Patent ductus arteriosus in preterm infants, part 1: Understanding the pathophysiologic link between the patent ductus arteriosus and clinical complications

Yasser N. Elsayed, Debbie Fraser

    Research output: Contribution to journalJournal Articlepeer-review

    14 Citations (Scopus)

    Abstract

    The clinical guidelines for treating patent ductus arteriosus (PDA) have significantly evolved over the last decades from treating any ductal shunt to more conservative management where only the hemodynamically significant patent ductus arteriosus (HSPDA) is treated. This shift has resulted largely from a lack of evidence from randomized controlled trials supporting a relationship between treating a PDA and improving long-term neonatal outcomes. However, there are many unresolved issues. There is no consensus on the precise definition of HSPDA requiring treatment or a clear understanding of when to treat HSPDA. Moreover, the current evidence shows worsening of the long-term neurodevelopmental outcome for infants undergoing surgical PDA ligation. The presence of physiologic variability among preterm infants, and the presence of different compensatory mechanisms may make it difficult to establish a link between pathophysiology and longterm outcomes. That is, the physiologic variability cannot be simply assessed by randomly assigning infants into two arms of a study. Relying on research from animal and human studies, this article explains the link between the pathophysiology of a PDA and neonatal outcomes. 2017 Springer Publishing Company.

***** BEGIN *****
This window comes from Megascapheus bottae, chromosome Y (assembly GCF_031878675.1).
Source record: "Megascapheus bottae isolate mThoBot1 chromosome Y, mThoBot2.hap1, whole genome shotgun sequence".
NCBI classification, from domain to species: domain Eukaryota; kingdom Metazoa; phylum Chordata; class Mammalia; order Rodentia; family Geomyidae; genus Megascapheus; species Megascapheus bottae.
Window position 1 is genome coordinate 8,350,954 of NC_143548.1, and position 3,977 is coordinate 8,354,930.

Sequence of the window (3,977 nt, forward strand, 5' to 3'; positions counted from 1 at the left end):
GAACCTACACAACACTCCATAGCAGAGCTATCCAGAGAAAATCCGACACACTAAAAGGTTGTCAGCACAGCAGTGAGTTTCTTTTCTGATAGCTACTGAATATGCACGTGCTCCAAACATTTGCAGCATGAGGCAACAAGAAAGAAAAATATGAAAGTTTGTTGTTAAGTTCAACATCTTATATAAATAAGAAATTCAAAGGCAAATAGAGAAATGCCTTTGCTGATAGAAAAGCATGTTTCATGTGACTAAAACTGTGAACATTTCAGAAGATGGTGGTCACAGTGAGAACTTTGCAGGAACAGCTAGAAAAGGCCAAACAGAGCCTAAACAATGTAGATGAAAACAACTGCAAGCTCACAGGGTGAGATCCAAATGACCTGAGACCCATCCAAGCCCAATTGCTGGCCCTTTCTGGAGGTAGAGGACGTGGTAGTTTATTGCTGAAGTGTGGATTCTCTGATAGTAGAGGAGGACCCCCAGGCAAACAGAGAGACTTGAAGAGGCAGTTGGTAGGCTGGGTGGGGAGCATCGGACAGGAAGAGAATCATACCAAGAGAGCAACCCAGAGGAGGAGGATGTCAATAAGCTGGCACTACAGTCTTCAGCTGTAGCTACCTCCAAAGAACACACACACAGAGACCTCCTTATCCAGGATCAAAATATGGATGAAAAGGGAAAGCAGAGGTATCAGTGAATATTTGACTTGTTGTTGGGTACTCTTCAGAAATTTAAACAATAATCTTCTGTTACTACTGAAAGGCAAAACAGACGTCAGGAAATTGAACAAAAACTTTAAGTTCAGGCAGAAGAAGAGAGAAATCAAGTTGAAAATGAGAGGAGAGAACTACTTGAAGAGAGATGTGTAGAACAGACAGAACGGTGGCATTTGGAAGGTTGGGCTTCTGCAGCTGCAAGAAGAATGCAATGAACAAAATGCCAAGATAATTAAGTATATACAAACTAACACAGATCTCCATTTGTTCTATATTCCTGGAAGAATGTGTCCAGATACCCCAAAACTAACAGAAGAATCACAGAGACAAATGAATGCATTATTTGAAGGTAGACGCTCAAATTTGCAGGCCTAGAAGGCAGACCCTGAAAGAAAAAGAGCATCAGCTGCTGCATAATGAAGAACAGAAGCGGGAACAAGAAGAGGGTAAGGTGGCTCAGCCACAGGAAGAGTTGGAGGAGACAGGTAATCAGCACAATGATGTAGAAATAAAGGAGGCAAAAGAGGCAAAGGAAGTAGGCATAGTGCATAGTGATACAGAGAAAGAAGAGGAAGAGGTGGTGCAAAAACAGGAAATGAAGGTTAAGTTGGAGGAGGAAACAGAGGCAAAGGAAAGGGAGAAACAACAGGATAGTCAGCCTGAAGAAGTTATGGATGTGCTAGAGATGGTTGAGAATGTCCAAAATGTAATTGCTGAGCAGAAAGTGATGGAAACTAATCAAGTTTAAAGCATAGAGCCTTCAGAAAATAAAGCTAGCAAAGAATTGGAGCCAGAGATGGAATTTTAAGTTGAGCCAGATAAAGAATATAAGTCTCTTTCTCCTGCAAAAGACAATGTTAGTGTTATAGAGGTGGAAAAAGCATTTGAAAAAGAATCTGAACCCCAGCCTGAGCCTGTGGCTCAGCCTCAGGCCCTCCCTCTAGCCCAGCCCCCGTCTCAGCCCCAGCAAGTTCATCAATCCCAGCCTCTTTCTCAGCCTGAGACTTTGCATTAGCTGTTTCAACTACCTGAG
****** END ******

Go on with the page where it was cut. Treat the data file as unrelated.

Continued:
Original languageEnglish
    Pages (from-to)265-272
    Number of pages8
    JournalNeonatal network : NN
    Volume36
    Issue number5
    DOIs
    Publication statusPublished - 2017

    Keywords

    • Neonatal outcomes
    • Neonatal pathophysiology
    • Patent ductus arteriosus
    • Preterm infants

    Fingerprint

    Dive into the research topics of 'Patent ductus arteriosus in preterm infants, part 1: Understanding the pathophysiologic link between the patent ductus arteriosus and clinical complications'. Together they form a unique fingerprint.

    Cite this